On Fetching Jam from Italy
- Jam and Bread, Jam and Bread!
- Curs to Fate
- A Restoration and Return
- The Small Adventures
- The Small Adventures, Part 2
Thursday, October 25th, 2007 https://adamkhan.net/rambles/a-restoration-and-return
here is regular rocky motion as I write, fully aft on the Seven Sisters, a Transmanche ferry plying the Dieppe–Newhaven route. Jam is in the hire car below. Irit has just brought a cup of tea to the table. There’s a slight chill coming from the ventilator in the wooden ceiling. In the gift shop the whisky bottles chink a song. Yes, the Jam came home, and now we’re all finally going home.
It was amazing. It was later in the day of the previous parries, ‘Curs to Fate’. I’d emailed the city’s central dog kennels to report her lost. Davide had woken up and immediately resumed watching Boston Legal on my MacBook. Scathing, I hovered over him anxiously, and he finally sighed, stopped and girded himself for the bureaucratic unpleasantnesses ahead. He called the canile, the kennel, to report Jam missing. His dog Bua had gone missing for three whole weeks before being returned, and he was fairly convinced that we’d find Jam again, and that I should just calm down. He had really gone all out to find Bua, putting signs up everywhere, talking to people constantly around Trastevere. A few people had actually seen her, but the sightings hadn’t enabled him to find her. Eventually somebody saw both Davide’s posting on a website and another posting on another site by someone who had found her, and she put the two of them together. It had been a harrowing time, as he started to remember it, tears welling up. He was beginning to empathize again with my predicament.
On the phone he was told that no dogs had been brought in since the previous night. They said to email in photos of her, so I returned to the cafe for some internet access. They also told us we had to inform the police that she’s lost, because abandoning a dog is an offence. There was a Carabinieri office a couple of buildings away from his place, and we went in there to make the report. My laptop battery was running out. Davide asked the guy on duty if we could plug in to the outlet in the grubby waiting room. No. But he turned out to be a pretty decent young fellow as we made the report.
The pictures on the waiting room wall were all in a horrendous style that must have a term but I don’t know it—static Norman Rockwell-like romanticized scenes of the police force. “Looks like something out of a certain regime during a certain decade,” I said, knowingly. “A word beginning with ‘F’”, Davide responded. That a police force in a first-world country would sport images in such a morally discredited stylistic idiom speaks to the multitudes contained within Italian society.
We finished the report then headed back to the apartment. I wanted to drop off the computer there before heading into town, where I planned to rent a scooter for three days and just ride around, scouring the city for Jam. And there she was, sitting outside the apartment block! She’d found her way back to this outlying neighborhood, Talenti, all the way from Villa Borghese and the part of the park overlooking Piazza del Popolo. We’d taken the bus to the city center twice, but never walked it. I would not be able to find my way here from there myself. And yet she’d done it! It took her 20 hours to walk the five miles, though she must have walked a lot more than that if she was doing this by trial and error. How did she possibly do it? We’ve never walked up Via Nomentana at all. How did she know when to leave that road and enter this neighborhood? If I’d been told of this I wouldn’t believe it. Dogs definitely have some sort of navigational sense that we don’t understand. It can’t be smell, can it? She can’t smell a distant neighborhood can she? And not all dogs have it. Maddie would not have done this. Jam freaks out from crowds of teenagers and scarpers home, but home has never been so far away from the scene of the freak-out, nor has it ever been anywhere that she hasn’t walked, at least in stages. It’s as if they can sense not only directions but coordinates. It’s uncanny. I now feel that Jam too is magical.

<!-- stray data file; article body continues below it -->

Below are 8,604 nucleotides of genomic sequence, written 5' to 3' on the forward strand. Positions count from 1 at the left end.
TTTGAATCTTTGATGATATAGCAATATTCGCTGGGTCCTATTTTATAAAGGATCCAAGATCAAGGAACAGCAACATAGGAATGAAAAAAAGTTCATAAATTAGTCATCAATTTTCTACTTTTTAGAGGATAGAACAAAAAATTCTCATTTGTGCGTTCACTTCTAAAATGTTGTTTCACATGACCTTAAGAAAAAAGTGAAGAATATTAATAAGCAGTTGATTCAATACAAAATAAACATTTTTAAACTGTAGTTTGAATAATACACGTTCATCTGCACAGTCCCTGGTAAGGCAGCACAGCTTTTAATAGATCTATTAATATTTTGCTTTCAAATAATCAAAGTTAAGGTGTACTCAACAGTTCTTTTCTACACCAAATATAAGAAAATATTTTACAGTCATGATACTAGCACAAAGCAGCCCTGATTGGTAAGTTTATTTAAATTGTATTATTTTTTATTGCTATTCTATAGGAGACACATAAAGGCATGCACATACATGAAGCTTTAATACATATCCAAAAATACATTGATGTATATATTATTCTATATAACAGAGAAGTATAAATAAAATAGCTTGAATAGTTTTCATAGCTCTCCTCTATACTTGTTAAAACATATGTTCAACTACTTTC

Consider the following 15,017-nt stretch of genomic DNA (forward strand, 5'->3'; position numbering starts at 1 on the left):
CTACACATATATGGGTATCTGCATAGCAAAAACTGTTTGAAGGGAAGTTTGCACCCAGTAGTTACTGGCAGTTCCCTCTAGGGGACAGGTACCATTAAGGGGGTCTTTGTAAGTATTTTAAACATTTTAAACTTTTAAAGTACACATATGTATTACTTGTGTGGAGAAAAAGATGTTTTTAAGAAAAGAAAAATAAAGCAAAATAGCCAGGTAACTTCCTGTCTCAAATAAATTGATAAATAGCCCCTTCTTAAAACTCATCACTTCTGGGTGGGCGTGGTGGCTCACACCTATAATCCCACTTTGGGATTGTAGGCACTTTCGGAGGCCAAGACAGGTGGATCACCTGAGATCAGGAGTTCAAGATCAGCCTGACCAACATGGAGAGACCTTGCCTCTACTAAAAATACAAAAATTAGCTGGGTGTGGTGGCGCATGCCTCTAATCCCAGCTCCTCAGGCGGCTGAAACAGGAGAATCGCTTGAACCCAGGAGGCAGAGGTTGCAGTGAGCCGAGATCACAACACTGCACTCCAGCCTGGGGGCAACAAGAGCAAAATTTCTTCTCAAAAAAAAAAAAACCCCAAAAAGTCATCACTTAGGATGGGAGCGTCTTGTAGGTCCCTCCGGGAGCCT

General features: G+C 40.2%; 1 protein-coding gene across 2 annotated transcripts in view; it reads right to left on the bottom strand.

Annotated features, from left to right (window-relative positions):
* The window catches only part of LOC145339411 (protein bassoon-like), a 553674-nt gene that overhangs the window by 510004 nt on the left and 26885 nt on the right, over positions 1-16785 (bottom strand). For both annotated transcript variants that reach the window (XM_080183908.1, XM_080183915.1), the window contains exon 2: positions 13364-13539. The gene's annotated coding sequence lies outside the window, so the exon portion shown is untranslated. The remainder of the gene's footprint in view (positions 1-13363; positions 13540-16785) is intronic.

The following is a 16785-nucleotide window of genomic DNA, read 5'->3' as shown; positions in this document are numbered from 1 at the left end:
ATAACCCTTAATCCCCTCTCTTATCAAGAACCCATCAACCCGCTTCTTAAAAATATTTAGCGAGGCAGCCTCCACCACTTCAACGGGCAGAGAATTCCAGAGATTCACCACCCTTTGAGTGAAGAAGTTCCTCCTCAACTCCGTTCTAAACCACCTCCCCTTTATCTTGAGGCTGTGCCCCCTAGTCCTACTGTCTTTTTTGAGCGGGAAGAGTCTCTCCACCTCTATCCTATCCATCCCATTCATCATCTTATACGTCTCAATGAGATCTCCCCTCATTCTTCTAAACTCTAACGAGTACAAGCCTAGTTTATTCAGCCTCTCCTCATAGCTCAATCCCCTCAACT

And, though I wouldn’t wish it on anyone, losing her for almost a day, and concluding it’s unlikely I’ll ever have her again, has been perfect in that it’s added to my gratitude and pleasure in having my dog again. I guess for the 14 months we stayed in Rome after Maddie died, she was a given, nothing special, as I cried for and lamented over Maddie. Now however it feels almost as if I am getting them both back again, that it’s a restoration.
It was almost exactly three years ago that I travelled on a 3-day ferry ride from Turkey to Italy with the two dogs. Being on a ferry again feels like a fitting end to what I called the Big Adventures. I’d planned to walk to Britain with the two dogs. That did not happen and sadly that ambition has faded. Instead it has ended up being a couple of years about Rome and Italy and terrible loss and gradual recovery rather than three months of a grand ambitious hike. This ferry ride wraps all that up.
And now I’ve spent nearly a year in Brighton, which for a Briton, even a long-lost one, is not at all adventurous. But because Jam was not here until now, I didn’t even feel settled. So it’s a bit of a new thing now.